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Buy for $10.90
Tracing family histories is a popular pursuit and everyone loves the idea of discovering where they really come from. But when Bobbie Neate began to investigate her own family's past, she made some shocking discoveries which would cause shockwaves within her own family as well as on a much wider, national scale. The result of Bobbie's quest is an enthralling journey not only into her own past but also into the history of this country and its leaders.
It was after the death of her beloved mother that Bobbie started to question strange events from her childhood. From hazy recollections grew firm lines of enquiry and eventually she was able to match her memories with actual historical data. Her discoveries were mindblowing. Her stepfather and indeed the man she had referred to as 'father' for most of her life had kept a huge secret and had lied about who he really was.
In this intriguing biographical detective story, the author reveals that Louis T Stanley, well known in Formula One racing circles, had hidden his true backgroud from his wife and from the public. He was not the man he pretended to be, but was the illegitimate son of an elderly serving Prime Minister, HH Asquith and the young Venetia Stanley, an aristocrat's daughter.
One hundred years after these events took place, the truth behind one of the biggest coverups in British political history can be revealed. As well as serving as an important historical document which will challenge commonlyheld opinions of modern British history. Conspiracy of Secrets is, equally, a revealing personal memoir which uncovers what kind of a man Louis T Stanley really was. His stifling influence over the author and her family is explored, as are the extraordinary lengths he went to in order to cover up his past and his true identity. This wonderfully researched book is a gripping story of forbidden love, betrayal and identity.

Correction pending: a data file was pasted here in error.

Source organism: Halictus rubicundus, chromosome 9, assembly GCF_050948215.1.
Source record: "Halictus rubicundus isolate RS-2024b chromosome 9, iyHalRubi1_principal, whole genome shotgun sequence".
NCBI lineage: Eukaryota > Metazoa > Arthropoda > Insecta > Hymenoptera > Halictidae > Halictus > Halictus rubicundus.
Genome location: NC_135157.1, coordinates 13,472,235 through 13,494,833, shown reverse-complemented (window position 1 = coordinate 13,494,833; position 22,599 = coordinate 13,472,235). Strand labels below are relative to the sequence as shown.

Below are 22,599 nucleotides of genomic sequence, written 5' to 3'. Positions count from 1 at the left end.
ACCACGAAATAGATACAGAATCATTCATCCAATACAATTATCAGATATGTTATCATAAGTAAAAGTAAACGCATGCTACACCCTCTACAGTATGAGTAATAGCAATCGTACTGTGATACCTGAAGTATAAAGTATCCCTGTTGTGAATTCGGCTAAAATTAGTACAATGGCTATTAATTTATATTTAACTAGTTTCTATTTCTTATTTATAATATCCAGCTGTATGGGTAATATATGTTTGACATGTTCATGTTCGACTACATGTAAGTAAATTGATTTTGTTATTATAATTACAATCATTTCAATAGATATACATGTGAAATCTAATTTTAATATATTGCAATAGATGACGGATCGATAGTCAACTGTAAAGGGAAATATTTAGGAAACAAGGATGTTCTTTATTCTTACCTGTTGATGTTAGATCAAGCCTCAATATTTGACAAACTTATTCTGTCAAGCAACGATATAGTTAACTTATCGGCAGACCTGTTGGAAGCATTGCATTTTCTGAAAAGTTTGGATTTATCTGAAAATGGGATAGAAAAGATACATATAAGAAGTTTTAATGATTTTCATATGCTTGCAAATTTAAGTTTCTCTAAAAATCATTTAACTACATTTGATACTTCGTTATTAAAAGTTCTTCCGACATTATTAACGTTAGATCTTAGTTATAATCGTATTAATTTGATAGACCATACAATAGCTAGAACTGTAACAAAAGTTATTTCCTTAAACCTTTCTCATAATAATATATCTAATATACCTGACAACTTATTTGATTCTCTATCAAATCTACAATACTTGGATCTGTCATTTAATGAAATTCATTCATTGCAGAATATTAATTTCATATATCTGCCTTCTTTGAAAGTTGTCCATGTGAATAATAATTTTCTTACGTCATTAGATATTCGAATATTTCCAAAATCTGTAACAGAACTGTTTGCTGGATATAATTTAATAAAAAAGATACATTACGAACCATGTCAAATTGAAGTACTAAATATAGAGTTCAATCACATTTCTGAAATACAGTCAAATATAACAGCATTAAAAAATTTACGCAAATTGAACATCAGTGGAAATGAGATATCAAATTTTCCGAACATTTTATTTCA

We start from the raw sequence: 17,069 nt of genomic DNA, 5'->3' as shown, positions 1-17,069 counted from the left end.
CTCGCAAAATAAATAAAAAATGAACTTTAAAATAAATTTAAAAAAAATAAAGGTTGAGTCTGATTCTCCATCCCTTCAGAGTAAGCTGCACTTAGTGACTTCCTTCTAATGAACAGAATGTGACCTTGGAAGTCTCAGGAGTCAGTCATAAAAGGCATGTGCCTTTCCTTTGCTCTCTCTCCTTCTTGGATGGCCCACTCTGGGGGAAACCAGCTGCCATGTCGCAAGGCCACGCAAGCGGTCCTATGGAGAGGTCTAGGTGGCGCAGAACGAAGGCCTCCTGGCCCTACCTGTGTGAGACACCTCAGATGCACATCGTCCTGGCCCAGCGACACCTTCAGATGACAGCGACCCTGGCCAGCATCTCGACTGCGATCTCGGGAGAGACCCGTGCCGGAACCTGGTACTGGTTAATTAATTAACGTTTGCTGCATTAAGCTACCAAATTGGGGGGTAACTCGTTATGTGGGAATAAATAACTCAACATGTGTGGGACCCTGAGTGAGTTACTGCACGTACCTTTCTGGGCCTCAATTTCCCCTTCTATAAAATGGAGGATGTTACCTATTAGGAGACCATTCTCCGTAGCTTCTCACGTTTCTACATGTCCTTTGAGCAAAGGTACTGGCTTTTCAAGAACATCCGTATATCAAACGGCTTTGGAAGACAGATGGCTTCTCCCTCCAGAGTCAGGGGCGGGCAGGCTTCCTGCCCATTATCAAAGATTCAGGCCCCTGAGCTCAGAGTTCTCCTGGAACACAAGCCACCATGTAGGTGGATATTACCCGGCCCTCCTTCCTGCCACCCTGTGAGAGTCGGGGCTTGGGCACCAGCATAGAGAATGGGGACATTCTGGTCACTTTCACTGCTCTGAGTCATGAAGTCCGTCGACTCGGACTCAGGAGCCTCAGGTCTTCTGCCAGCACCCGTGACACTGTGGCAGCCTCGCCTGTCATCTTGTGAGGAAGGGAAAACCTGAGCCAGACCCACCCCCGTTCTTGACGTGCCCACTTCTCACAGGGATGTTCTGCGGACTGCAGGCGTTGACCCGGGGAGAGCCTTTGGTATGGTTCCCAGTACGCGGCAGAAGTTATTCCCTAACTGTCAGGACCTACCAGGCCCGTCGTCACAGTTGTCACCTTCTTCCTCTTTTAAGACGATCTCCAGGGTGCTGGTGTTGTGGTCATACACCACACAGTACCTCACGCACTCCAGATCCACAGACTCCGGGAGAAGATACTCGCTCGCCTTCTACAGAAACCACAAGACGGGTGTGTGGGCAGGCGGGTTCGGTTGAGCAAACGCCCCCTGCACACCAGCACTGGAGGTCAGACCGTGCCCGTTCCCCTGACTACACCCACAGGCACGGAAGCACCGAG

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Interesting story, weak ending, dreadful narration
I have two views of this book. I found it engrossing and couldn't wait to get back to it each time I had to take a break. The insight into the worlds of the upper and lower classes and the political and motor racing worlds of the early 1900s, and famous characters of the period, all make an interesting backdrop. And the family interactions are interesting too, with the mystery keeping the reader's attention. Neate paces her investigation and discoveries well so interest is maintained throughout.
On the other hand, in the end many burning questions remain unanswered or unsatisfactorily addressed. Why did nobody in the family take a stand during their much-loved mother's last illness? Why did they allow 'step-father' to bar them from even visiting their mother on so many occasions, and from being alone with her? Could they do nothing to stop him spending ridiculous amounts of their mother's money? Why did nobody confront him? Why mention his sexual assaults several times with no follow up at all? What was the last word on the burial? Why did we hear so little about her eventual contact with her father? Did anything happen to the professionals who behaved so unprofessionally? This aspect of the book, after suspense sustained for ten or so hours, is very disappointing. Despite all this, I would still recommend the book because I found it a compelling read.
BUT, the book is badly let down by the narrator. Her voice and accent are very pleasant, but she mis-pronounces SO many words, she really is not suitable for the task. Her accent suggests that English is her native language, so there is no excuse for mispronouncing English words.
Shouting at the iPod!
This is a fascinating story, which I’d urge you to read. However, this audiobook was entirely ruined for me by so many staggering mispronunciations of the names of both people and places. Surely the reader could have been briefed on how to pronounce Lytham St Annes, Balliol College, Ely, John le Carré and John Buchan, to name but a few. They’re hardly unusual. Very disappointing.